In Kyoto you will see a lot of green due to all the Matcha specialty shops. Try a matcha cake, ice cream or a drink with matcha and buy some green souvenirs for the people at home. There are many shops opposite of Kyoto train station, near Kyoto Tower or in all the other busy shopping streets.
#9 Watch how candy is made
In the busy shopping arcade near Gion, there is a candy shop with a live show corner. During their candy showtimes, you can watch how they make small, colorful bonbons with smileys and well wishes. Afterward, it’s a pleasure to taste a freshly made sweet.
#10 Rent a Kimono
While exploring the Kyoto sights, you will notice many Asian people who are made pretty as if it was their wedding day and who are walking around in wonderful kimonos. Apparently, it’s a thing to rent a Kimono in Kyoto and then go and take pictures in front of all the sights. You can rent a Kimono for $30 to $40 per day.
#11 Gion (祇園)
Gion is Kyoto’s most famous geisha district. You find Gion area around Shijo Avenue between Yasaka Shrine in the east and Kamo River in the west. It is clustered with restaurants, tea houses (ochaya) and shops. In the tea houses, you get the chance to see a geisha (geiko) or their apprentice (maiko) doing their magic. Alternatively, a more touristy place to see how the Geishas entertain is the theater at Gion Corner (end of Hanami-koji street). In the show you will see several traditional Japanese arts. Real maikos are performing some of them, which is a treat. However, be careful, the show gets full quickly and therefore you should best reserve it in advance.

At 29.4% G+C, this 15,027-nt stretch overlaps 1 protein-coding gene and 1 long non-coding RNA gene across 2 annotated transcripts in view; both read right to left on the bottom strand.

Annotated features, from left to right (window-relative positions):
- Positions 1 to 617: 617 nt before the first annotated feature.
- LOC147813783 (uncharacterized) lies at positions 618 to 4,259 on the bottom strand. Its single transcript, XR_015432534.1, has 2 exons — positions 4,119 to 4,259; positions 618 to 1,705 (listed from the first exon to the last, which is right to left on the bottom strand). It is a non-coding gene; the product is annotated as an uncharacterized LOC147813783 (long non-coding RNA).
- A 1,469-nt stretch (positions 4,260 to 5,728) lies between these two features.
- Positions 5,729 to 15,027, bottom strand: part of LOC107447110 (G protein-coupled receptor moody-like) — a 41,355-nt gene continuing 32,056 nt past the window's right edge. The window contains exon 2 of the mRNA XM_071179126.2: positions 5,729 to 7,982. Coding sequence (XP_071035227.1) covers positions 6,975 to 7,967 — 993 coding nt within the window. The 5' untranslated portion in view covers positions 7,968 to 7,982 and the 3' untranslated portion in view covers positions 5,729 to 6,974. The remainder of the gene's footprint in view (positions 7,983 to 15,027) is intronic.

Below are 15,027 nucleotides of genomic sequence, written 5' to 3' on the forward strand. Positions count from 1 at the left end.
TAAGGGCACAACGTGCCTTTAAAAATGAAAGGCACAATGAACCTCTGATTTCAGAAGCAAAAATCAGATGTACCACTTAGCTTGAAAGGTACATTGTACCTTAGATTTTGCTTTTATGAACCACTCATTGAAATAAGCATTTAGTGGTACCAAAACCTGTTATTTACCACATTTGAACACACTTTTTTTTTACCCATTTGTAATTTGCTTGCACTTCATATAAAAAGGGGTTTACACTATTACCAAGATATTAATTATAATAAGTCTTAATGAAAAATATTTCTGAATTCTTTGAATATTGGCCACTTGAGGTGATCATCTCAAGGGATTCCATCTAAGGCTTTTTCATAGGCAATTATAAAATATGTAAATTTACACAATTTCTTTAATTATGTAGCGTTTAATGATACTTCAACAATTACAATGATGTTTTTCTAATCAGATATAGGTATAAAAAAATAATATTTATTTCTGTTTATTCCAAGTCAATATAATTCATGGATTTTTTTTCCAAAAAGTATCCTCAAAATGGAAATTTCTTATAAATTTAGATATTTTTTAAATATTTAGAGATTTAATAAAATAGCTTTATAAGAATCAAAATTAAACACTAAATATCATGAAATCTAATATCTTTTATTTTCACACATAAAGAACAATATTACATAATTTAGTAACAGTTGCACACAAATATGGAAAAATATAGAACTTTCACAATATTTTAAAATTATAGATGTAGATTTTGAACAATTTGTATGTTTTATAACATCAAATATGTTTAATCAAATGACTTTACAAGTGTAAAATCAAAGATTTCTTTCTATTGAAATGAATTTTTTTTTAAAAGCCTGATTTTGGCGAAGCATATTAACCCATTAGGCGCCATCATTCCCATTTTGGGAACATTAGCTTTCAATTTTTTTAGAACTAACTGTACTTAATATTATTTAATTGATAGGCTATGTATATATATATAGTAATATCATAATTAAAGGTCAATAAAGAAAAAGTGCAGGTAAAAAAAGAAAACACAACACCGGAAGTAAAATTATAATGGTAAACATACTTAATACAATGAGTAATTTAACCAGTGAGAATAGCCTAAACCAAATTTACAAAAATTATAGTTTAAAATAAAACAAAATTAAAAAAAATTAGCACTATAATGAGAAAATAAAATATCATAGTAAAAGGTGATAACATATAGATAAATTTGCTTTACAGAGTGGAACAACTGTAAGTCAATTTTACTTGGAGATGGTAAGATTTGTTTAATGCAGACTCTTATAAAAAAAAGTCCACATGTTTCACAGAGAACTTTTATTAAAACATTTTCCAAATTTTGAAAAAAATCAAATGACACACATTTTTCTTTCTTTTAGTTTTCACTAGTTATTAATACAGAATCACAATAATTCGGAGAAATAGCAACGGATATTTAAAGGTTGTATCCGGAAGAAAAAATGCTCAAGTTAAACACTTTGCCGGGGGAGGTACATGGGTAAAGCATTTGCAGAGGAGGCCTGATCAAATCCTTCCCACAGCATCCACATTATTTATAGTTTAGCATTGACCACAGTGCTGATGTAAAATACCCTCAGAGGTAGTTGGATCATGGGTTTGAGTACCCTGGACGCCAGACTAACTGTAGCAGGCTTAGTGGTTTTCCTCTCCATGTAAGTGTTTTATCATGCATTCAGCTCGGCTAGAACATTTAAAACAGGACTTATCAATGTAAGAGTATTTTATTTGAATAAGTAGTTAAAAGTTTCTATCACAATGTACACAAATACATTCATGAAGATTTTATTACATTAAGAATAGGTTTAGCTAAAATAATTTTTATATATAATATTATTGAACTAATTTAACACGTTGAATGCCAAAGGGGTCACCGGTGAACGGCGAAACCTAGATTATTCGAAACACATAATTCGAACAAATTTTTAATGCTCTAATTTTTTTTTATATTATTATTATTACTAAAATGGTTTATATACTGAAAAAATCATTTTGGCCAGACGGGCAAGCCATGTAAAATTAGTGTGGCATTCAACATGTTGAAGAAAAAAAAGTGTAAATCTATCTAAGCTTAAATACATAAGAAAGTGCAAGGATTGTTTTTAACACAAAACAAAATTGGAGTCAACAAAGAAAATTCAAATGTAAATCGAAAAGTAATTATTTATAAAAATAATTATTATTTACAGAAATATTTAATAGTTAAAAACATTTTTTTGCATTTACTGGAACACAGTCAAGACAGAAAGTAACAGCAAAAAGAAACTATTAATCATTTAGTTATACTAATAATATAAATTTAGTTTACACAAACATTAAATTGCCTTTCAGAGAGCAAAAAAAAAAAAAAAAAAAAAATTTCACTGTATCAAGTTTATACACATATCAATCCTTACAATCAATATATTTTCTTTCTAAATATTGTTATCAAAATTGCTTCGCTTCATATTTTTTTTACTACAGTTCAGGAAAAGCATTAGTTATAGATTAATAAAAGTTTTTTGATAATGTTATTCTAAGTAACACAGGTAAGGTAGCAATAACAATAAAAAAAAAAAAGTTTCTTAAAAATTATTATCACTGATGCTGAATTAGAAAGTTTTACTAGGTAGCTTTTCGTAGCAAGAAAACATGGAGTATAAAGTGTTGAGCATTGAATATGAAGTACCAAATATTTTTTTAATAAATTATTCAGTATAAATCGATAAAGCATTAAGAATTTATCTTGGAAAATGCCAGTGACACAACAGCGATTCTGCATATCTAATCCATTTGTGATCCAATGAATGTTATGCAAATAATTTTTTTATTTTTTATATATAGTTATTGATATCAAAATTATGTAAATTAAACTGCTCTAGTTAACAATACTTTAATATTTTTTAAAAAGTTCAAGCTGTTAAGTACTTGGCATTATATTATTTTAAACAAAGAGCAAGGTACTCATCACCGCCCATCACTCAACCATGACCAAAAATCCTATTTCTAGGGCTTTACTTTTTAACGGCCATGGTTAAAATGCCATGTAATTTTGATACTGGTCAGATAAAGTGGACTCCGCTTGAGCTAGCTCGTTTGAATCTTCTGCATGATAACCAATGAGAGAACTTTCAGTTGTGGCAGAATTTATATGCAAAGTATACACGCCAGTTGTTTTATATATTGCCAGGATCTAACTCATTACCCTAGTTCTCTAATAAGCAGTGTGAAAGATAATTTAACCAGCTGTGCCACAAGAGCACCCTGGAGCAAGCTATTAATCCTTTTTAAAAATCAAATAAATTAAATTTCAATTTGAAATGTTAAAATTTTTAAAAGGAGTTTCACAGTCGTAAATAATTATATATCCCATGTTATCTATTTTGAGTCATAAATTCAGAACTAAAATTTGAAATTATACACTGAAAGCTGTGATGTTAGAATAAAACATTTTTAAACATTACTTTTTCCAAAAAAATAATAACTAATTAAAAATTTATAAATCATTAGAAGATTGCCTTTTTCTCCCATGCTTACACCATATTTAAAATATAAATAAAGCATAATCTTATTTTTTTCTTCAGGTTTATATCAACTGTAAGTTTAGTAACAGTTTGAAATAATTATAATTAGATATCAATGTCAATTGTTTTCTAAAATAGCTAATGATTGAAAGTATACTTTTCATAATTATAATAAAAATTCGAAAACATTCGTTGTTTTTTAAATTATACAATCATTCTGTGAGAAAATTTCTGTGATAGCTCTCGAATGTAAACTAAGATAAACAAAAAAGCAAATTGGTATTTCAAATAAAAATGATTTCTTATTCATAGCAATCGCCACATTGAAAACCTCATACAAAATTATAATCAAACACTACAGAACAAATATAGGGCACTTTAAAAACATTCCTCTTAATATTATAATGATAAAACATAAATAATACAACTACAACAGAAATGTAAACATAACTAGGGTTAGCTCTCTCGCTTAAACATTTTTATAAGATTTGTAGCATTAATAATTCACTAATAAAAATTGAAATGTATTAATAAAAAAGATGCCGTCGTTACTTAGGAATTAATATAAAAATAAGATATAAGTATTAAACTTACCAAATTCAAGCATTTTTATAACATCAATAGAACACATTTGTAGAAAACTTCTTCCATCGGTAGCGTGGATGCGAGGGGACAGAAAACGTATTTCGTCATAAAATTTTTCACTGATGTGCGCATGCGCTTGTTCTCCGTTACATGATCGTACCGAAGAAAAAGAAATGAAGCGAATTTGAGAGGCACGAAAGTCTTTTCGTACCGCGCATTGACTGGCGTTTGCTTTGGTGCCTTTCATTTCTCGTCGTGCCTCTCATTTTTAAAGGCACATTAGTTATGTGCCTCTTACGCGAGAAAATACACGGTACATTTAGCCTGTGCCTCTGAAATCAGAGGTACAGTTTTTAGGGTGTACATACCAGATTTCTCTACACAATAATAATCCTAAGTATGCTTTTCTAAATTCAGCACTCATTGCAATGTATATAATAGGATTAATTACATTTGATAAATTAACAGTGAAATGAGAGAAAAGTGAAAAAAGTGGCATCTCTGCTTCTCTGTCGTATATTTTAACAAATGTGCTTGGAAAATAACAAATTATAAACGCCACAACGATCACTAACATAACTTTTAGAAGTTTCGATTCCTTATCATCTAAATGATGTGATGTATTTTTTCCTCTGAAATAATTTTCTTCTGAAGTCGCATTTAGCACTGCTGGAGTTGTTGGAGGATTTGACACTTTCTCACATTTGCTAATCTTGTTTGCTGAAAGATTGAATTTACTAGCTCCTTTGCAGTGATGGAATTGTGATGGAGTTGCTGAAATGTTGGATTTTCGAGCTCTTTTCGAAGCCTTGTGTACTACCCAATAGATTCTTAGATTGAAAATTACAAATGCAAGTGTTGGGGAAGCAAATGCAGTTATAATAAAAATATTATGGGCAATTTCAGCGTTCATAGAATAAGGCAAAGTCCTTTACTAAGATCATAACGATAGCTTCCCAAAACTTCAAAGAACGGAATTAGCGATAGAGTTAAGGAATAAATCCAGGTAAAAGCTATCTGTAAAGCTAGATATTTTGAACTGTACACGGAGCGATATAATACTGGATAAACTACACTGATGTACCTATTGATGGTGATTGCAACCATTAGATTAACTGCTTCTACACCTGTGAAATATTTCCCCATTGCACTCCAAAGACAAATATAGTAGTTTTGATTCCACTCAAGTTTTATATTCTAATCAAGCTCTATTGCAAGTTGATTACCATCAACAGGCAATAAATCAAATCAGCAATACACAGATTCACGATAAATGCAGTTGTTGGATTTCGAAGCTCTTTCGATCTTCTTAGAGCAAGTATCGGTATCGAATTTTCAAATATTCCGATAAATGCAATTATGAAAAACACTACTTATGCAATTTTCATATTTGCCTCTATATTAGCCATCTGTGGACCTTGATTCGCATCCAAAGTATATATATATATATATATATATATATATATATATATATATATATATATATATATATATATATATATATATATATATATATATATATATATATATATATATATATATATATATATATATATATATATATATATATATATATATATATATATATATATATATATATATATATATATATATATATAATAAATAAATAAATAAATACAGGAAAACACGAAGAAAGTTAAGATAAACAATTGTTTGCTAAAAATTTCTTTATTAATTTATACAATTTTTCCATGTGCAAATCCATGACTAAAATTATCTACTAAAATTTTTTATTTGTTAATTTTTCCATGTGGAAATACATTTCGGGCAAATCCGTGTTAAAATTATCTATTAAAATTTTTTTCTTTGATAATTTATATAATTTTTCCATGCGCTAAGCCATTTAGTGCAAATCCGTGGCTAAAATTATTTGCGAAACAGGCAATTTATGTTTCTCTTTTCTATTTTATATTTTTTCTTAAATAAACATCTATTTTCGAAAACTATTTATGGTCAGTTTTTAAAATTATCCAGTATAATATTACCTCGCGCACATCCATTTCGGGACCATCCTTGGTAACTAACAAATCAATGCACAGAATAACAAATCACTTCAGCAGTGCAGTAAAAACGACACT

#12 Where to eat in Kyoto?
We found that after 7 pm pretty much everything in Kyoto seems to be closed. Only the area around the train station is still alive with people. There, you find a whole variety of restaurants and bars, most of them offering dishes with meat. Even more choices you find on the top floor of the mall one street behind the bus station, next to HUB pub. We loved the all you can eat Shabu Shabu restaurant.
What is your favorite point of interest in Kyoto?
Book your hostel in Kyoto here and receive a special price. We had an airbnb one JR stop from Kyoto in Nishioji, which was fine as well and had a very local feeling to it. From Kyoto, Nara or Osaka are just one short train ride away. Don’t miss out on visiting the biggest aquarium of Asia in Osaka.